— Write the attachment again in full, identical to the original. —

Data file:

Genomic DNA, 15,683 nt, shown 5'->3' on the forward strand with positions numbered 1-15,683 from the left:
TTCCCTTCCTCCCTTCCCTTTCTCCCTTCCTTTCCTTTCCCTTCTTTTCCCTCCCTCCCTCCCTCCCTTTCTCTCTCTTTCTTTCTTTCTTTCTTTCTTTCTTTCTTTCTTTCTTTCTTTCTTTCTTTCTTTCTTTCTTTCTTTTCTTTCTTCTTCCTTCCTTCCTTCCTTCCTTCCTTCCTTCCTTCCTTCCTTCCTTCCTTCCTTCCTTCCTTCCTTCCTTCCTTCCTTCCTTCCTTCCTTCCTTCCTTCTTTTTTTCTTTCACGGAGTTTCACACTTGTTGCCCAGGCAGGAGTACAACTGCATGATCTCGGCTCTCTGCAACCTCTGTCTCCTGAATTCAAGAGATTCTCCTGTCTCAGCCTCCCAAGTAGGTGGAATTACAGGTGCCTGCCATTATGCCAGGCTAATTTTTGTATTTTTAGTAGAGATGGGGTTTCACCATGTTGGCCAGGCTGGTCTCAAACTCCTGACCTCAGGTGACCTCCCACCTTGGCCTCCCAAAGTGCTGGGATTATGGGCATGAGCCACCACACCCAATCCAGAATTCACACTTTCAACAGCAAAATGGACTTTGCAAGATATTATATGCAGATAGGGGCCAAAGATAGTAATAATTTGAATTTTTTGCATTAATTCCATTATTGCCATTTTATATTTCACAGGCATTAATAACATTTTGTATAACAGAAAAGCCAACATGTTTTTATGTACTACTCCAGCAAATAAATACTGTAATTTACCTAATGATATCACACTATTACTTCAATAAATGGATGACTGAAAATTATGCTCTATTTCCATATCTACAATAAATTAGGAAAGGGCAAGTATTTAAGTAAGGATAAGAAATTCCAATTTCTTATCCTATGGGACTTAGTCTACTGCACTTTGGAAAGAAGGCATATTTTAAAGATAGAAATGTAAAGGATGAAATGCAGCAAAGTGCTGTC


Genomic DNA, 15,683 nt, shown 5'->3' on the forward strand with positions numbered 1-15,683 from the left:
TTCCCTTCCTCCCTTCCCTTTCTCCCTTCCTTTCCTTTCCCTTCTTTTCCCTCCCTCCCTCCCTCCCTTTCTCTCTCTTTCTTTCTTTCTTTCTTTCTTTCTTTCTTTCTTTCTTTCTTTCTTTCTTTCTTTCTTTCTTTCTTTTCTTTCTTCTTCCTTCCTTCCTTCCTTCCTTCCTTCCTTCCTTCCTTCCTTCCTTCCTTCCTTCCTTCCTTCCTTCCTTCCTTCCTTCCTTCCTTCCTTCCTTCCTTCTTTTTTTCTTTCACGGAGTTTCACACTTGTTGCCCAGGCAGGAGTACAACTGCATGATCTCGGCTCTCTGCAACCTCTGTCTCCTGAATTCAAGAGATTCTCCTGTCTCAGCCTCCCAAGTAGGTGGAATTACAGGTGCCTGCCATTATGCCAGGCTAATTTTTGTATTTTTAGTAGAGATGGGGTTTCACCATGTTGGCCAGGCTGGTCTCAAACTCCTGACCTCAGGTGACCTCCCACCTTGGCCTCCCAAAGTGCTGGGATTATGGGCATGAGCCACCACACCCAATCCAGAATTCACACTTTCAACAGCAAAATGGACTTTGCAAGATATTATATGCAGATAGGGGCCAAAGATAGTAATAATTTGAATTTTTTGCATTAATTCCATTATTGCCATTTTATATTTCACAGGCATTAATAACATTTTGTATAACAGAAAAGCCAACATGTTTTTATGTACTACTCCAGCAAATAAATACTGTAATTTACCTAATGATATCACACTATTACTTCAATAAATGGATGACTGAAAATTATGCTCTATTTCCATATCTACAATAAATTAGGAAAGGGCAAGTATTTAAGTAAGGATAAGAAATTCCAATTTCTTATCCTATGGGACTTAGTCTACTGCACTTTGGAAAGAAGGCATATTTTAAAGATAGAAATGTAAAGGATGAAATGCAGCAAAGTGCTGTC